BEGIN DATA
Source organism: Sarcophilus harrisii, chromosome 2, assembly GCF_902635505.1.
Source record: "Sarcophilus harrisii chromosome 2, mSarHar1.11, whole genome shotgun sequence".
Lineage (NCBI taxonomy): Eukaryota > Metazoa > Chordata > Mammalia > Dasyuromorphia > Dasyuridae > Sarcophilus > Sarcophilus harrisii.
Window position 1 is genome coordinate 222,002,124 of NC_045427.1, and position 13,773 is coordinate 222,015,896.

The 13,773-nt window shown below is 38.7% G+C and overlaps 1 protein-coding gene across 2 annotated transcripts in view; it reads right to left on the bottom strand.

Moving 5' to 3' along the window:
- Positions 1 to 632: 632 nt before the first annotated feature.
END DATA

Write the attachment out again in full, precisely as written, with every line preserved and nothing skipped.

Source organism: Sarcophilus harrisii, chromosome 2, assembly GCF_902635505.1.
Source record: "Sarcophilus harrisii chromosome 2, mSarHar1.11, whole genome shotgun sequence".
Lineage (NCBI taxonomy): Eukaryota > Metazoa > Chordata > Mammalia > Dasyuromorphia > Dasyuridae > Sarcophilus > Sarcophilus harrisii.
Window position 1 is genome coordinate 222,002,124 of NC_045427.1, and position 13,773 is coordinate 222,015,896.

The 13,773-nt window shown below is 38.7% G+C and overlaps 1 protein-coding gene across 2 annotated transcripts in view; it reads right to left on the bottom strand.

Moving 5' to 3' along the window:
- Positions 1 to 632: 632 nt before the first annotated feature.